25 March 2021
80 years ago Plymouth was reeling from two massive bombing raids which marked the start of the Blitz. This oil painting from our art collections dates from 1947 and is called ‘Aftermath of the Blitz‘.
St Andrew's Church and the Guildhall are clearly recognisable. A largely black sky overhangs the buildings and you can just make out some small figures in front of the church.
The muted tones of the foreground show some small pieces of debris and a massive crater.
It’s a dramatic scene with what’s left of two of the city’s most iconic buildings seemingly standing in the middle of a wasteland.
The painting was created by Frederick T.W. Cook (1907-1982) and is one of two works by him that we own.
Cook was a London-born artist who, from an early age, spent his holidays painting in the West Country. In the late 1940s he settled in the Cornish village of Polperro. Prior to this, during the Second World War, he was an official fireman-artist.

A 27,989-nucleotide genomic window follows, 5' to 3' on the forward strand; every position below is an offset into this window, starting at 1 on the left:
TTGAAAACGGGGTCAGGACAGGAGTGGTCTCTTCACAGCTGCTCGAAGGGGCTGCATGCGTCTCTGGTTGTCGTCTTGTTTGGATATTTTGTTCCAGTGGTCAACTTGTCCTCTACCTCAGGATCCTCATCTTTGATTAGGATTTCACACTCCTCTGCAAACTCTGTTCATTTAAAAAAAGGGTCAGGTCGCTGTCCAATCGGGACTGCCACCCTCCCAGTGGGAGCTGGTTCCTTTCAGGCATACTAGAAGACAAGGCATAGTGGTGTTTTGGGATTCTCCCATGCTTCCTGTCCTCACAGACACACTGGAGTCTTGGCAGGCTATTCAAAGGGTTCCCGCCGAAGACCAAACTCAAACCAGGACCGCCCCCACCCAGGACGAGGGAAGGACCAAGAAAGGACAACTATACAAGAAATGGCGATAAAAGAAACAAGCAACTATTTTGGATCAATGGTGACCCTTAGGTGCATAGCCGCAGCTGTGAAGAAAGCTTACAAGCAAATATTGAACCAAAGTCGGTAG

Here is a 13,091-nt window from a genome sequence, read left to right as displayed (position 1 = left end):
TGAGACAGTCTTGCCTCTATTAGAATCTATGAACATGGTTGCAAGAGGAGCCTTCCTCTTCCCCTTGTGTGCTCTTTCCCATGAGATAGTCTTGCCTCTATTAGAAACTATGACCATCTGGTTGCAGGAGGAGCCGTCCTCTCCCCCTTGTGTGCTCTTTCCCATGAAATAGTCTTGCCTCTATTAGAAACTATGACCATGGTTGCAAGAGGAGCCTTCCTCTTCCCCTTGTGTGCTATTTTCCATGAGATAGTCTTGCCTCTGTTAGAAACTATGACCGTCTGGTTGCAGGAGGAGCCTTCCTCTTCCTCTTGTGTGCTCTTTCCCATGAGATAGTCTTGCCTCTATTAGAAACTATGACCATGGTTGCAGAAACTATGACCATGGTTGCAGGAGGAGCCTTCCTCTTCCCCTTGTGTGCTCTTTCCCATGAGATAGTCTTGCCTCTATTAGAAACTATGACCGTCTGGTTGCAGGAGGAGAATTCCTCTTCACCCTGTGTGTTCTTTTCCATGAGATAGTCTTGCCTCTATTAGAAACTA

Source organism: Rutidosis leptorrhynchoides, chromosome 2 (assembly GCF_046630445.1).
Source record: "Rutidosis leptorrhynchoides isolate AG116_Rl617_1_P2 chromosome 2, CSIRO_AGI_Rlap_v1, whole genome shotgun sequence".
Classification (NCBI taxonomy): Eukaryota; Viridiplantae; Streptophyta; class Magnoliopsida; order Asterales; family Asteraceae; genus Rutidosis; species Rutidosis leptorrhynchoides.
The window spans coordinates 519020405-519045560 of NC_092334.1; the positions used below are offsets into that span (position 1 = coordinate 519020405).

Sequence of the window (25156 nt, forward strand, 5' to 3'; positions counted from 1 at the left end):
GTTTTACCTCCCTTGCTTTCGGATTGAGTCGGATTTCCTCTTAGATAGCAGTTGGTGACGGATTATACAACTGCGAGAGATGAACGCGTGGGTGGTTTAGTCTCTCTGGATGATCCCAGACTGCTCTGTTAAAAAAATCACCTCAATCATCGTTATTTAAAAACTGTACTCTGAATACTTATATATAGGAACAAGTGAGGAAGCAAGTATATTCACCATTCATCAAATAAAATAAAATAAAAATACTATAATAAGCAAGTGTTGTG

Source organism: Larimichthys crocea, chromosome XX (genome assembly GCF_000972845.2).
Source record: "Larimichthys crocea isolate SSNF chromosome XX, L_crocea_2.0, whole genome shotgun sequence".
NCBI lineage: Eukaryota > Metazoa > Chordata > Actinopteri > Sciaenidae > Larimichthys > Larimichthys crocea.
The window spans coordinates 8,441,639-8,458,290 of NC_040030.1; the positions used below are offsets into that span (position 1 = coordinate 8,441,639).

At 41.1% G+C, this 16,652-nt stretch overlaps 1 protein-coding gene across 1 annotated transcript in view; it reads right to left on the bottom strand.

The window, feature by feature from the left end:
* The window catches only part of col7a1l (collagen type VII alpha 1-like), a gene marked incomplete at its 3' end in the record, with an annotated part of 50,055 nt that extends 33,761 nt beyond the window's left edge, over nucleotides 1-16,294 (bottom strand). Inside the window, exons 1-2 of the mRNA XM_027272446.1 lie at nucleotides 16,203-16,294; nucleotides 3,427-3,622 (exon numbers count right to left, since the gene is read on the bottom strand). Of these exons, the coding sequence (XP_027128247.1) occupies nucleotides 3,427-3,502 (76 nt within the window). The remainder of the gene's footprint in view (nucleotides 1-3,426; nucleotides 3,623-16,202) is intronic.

Works by him can also be found in the Imperial War Museums, Royal West of England Academy and St Paul’s Cathedral collections. Many of them show wartime scenes and are similar in style to this one.
If you search the Imperial War Museums online collections, for example, you’ll see images of works depicting Tower Bridge with a flying bomb, the remains of a crashed Bristol Beaufighter aircraft and bomb damaged buildings in the City of London.
Like our painting they are, at first glance, quite beautiful. Yet the longer you look at them the more you realise the scenes they show are ones of devastation.
Find out more about Plymouth's Blitz 80 commemorations.